US 3754065 A
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Aug. 21, 1973 J. F. HOFMANN ET AL 3,754,065
METHOD OF MAKING A FLOOR COVERING lNCLUDING PLACING CHIPS IN A GRID PATTERN Filed Maren 9, 1970 INVENTOR JOHN F. HOFMANN DAVlD H- REED BY W 3 m ATTORNEY United States Patent 3,754,065 METHOD OF MAKING A FLOOR COVERING INCLUDING PLACING CHIPS IN A GRID PATTERN John F. Hofmann, and David H. Reed, Lancaster, Pa., assignors to Armstrong Cork Company, Lancaster, Pa. Filed Mar. 9, 1970, Ser. No. 17,669 Int. Cl. B29c 17/00, 21/00, 23/00 U.S. Cl. 264-70 1 Claim ABSTRACT OF THE DISCLOSURE The sheet material is provided With a plurality of pockets in a grid-like pattern. A plurality of chips sized to fit in the pockets are dumped upon the sheet material. The sheet material passes across a horizontal vibrating table which positions the chips in the pockets of the grid. The sheet material then passes across a slanted vibrating table which removes excessive chips from the sheet material. The chips are now consolidated to the sheet material by appropriate heat and pressure.
BACKGROUND OF THE INVENTION Field of the invention The invention is directed to a method of making a flooring material and, more particularly, to a technique for placing decorative chips in a pocketed grid pattern of the sheet material.
Description of the prior art U.S. Pat. No. 3,056,224 discloses one technique for arranging chips on the surface of the sheet material. The chips are dumped onto the sheet material and a vibrator is used to distribute the chips across the surface of the sheet material. The dumping of the chips onto the sheet material is controlled so that one does not get doubles, that is, a chip placed upon a chip. The chips are oriented in a random manner on the sheet material. U.S. Pat. No. 3,150,022 discloses another technique for placing chips upon the sheet material, and likewise here the chips are placed upon the sheet material in a random manner.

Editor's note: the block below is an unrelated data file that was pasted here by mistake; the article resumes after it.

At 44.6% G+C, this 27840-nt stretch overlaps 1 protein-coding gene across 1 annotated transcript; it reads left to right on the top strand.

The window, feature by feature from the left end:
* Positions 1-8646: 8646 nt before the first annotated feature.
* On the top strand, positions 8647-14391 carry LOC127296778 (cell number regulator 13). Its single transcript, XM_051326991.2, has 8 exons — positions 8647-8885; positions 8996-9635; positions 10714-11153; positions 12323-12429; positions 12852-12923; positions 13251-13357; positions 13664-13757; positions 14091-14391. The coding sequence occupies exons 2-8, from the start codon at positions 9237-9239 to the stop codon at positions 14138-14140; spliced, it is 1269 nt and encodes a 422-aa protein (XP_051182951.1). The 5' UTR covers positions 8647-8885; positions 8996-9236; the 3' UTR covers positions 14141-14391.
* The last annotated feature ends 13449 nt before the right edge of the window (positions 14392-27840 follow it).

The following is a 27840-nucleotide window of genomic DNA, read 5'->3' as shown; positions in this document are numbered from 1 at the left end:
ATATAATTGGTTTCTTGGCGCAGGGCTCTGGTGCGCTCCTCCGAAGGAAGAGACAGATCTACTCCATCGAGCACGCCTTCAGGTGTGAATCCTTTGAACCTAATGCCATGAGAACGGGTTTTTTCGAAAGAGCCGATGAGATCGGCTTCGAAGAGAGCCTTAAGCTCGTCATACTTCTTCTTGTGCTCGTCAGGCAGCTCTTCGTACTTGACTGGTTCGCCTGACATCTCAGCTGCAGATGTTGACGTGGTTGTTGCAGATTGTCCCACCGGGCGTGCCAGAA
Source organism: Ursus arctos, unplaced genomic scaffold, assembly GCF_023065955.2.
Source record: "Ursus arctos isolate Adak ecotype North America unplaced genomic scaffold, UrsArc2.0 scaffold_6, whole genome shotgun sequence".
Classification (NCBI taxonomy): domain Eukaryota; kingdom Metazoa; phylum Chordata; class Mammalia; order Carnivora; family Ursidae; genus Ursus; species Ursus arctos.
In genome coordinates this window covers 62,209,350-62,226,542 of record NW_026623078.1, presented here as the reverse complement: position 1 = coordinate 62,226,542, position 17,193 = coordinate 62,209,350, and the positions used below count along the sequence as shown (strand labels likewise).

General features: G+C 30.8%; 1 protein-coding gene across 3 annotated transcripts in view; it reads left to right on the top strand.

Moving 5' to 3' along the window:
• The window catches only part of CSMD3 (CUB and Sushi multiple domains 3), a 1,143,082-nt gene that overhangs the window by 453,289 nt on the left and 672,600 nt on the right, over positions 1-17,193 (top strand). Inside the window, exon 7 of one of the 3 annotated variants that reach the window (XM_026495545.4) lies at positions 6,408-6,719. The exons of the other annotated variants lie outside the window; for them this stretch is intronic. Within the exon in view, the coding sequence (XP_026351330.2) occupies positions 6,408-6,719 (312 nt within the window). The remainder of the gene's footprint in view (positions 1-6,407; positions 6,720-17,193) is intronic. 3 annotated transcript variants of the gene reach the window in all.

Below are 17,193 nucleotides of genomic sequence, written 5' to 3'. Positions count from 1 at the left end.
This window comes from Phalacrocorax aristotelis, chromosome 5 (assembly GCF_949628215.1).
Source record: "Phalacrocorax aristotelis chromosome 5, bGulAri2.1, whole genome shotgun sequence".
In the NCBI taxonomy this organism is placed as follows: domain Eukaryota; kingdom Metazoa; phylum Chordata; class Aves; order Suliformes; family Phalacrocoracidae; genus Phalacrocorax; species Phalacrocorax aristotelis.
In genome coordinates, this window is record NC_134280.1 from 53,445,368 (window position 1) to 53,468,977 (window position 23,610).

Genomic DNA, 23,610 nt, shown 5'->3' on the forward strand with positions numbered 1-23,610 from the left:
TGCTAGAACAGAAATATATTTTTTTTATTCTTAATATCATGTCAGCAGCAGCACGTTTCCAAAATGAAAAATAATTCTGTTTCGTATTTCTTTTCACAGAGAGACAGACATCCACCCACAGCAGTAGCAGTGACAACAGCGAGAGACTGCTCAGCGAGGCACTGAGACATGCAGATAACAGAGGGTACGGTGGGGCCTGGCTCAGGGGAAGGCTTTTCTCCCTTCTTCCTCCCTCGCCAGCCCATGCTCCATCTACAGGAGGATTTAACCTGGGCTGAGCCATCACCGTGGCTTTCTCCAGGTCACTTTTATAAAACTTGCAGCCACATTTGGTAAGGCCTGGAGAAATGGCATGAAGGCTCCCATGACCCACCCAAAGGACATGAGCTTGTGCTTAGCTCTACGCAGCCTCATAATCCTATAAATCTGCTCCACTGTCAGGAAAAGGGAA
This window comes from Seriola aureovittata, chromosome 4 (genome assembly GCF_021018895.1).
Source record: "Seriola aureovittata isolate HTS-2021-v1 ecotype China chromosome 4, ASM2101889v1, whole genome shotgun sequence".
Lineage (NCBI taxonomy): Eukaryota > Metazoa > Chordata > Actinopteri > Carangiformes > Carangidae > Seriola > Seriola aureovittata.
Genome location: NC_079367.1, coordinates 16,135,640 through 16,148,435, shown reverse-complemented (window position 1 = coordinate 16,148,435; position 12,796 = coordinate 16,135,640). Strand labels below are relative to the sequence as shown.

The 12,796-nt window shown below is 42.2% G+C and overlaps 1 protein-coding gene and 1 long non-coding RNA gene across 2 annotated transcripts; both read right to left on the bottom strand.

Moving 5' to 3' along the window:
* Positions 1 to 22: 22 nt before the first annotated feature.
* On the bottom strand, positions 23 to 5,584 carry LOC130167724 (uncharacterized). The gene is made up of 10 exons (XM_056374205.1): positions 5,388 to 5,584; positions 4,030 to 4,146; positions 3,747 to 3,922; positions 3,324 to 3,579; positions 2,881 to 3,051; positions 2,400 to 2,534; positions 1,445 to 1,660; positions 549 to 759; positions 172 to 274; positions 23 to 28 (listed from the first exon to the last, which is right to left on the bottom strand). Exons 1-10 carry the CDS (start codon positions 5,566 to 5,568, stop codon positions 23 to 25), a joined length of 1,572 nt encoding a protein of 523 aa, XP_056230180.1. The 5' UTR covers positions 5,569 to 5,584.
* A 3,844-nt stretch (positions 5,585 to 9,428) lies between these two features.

U.S. Pat. No. 3,359,354 discloses a method of making ceramic tile structures from a plurality of individual pieces. The individual pieces are placed in a grid-like pattern to secure the desired arrangement of the pieces. Appropriate binder structure is then used to hold the tiles in their rearranged locations.
The first two above-mentioned patents deal with iioor covering structures, but in no way are interested in the placing of the chips in preselected positions. While the third patent may disclose the prepositioning of ceramic tiles in a mold for their later assembly as a unitary structure, this third patent in no way suggests the modification of the first two structures to provide for a flooring structure which is capable of having the prearranged placement of chips. That is, the inventive technique herein provides for the selective placement of color chips in a definite pattern arrangement to provide a coordination of the color with a geometric distribution of the chips.
SUMMARY OF THE INVENTION The subject invention relates to a floor covering consisting of small opaque and transparent square chips arranged in a grid pattern having correspondingly squareshaped apertures or pockets in which the chips are placed. When the chips are in proper position, the assembly is consolidated to form the floor covering.
The chips are assembled into the grid by a method which comprises spreading the chips across the moving grid by use of a peg roll feeder. The chip-covered grid is then moved across a horizontal vibrating table. This vi- 3,754,065 Patented Aug. 21, 1973 P CC bration causes filling of the pockets in the grid and leaves a large number of excess chips on top of the grid surface. Removal of these excess chips occurs when the grid is passed over another vibrating table having a surface which slopes downwardly at each side or on only one side at an angle of about 2 degrees. The slope plus the vibration causes the excess chips to slide off the sides of the grid.